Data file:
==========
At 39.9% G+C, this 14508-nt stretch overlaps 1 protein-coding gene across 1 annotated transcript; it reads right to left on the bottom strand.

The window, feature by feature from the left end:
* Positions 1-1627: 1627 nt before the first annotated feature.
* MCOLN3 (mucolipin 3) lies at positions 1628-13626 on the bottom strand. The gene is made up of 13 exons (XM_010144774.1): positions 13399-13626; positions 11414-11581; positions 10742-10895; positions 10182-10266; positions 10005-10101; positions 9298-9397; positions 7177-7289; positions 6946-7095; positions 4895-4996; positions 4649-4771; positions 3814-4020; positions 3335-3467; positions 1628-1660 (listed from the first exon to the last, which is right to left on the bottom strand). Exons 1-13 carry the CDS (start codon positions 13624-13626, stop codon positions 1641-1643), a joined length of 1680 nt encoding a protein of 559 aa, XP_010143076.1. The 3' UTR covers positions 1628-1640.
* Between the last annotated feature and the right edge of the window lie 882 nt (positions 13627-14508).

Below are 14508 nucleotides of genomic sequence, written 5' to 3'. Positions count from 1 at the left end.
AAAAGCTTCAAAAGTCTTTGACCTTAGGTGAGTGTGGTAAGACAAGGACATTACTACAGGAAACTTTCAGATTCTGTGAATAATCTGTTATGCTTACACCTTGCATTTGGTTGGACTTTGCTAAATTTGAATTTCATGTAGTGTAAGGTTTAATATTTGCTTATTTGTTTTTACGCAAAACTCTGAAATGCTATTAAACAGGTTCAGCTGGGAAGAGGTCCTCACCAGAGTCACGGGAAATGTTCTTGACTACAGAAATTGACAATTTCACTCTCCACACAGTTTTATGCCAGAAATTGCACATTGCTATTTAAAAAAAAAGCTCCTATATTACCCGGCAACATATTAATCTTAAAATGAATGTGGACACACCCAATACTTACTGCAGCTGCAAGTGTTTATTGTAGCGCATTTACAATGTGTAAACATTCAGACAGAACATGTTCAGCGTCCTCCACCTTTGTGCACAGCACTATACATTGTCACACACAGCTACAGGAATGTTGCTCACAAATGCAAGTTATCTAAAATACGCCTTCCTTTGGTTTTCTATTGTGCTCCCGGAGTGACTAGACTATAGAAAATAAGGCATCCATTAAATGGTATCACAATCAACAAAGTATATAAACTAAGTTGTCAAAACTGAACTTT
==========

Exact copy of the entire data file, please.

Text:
At 39.9% G+C, this 14508-nt stretch overlaps 1 protein-coding gene across 1 annotated transcript; it reads right to left on the bottom strand.

The window, feature by feature from the left end:
* Positions 1-1627: 1627 nt before the first annotated feature.
* MCOLN3 (mucolipin 3) lies at positions 1628-13626 on the bottom strand. The gene is made up of 13 exons (XM_010144774.1): positions 13399-13626; positions 11414-11581; positions 10742-10895; positions 10182-10266; positions 10005-10101; positions 9298-9397; positions 7177-7289; positions 6946-7095; positions 4895-4996; positions 4649-4771; positions 3814-4020; positions 3335-3467; positions 1628-1660 (listed from the first exon to the last, which is right to left on the bottom strand). Exons 1-13 carry the CDS (start codon positions 13624-13626, stop codon positions 1641-1643), a joined length of 1680 nt encoding a protein of 559 aa, XP_010143076.1. The 3' UTR covers positions 1628-1640.
* Between the last annotated feature and the right edge of the window lie 882 nt (positions 13627-14508).

Below are 14508 nucleotides of genomic sequence, written 5' to 3'. Positions count from 1 at the left end.
AAAAGCTTCAAAAGTCTTTGACCTTAGGTGAGTGTGGTAAGACAAGGACATTACTACAGGAAACTTTCAGATTCTGTGAATAATCTGTTATGCTTACACCTTGCATTTGGTTGGACTTTGCTAAATTTGAATTTCATGTAGTGTAAGGTTTAATATTTGCTTATTTGTTTTTACGCAAAACTCTGAAATGCTATTAAACAGGTTCAGCTGGGAAGAGGTCCTCACCAGAGTCACGGGAAATGTTCTTGACTACAGAAATTGACAATTTCACTCTCCACACAGTTTTATGCCAGAAATTGCACATTGCTATTTAAAAAAAAAGCTCCTATATTACCCGGCAACATATTAATCTTAAAATGAATGTGGACACACCCAATACTTACTGCAGCTGCAAGTGTTTATTGTAGCGCATTTACAATGTGTAAACATTCAGACAGAACATGTTCAGCGTCCTCCACCTTTGTGCACAGCACTATACATTGTCACACACAGCTACAGGAATGTTGCTCACAAATGCAAGTTATCTAAAATACGCCTTCCTTTGGTTTTCTATTGTGCTCCCGGAGTGACTAGACTATAGAAAATAAGGCATCCATTAAATGGTATCACAATCAACAAAGTATATAAACTAAGTTGTCAAAACTGAACTTT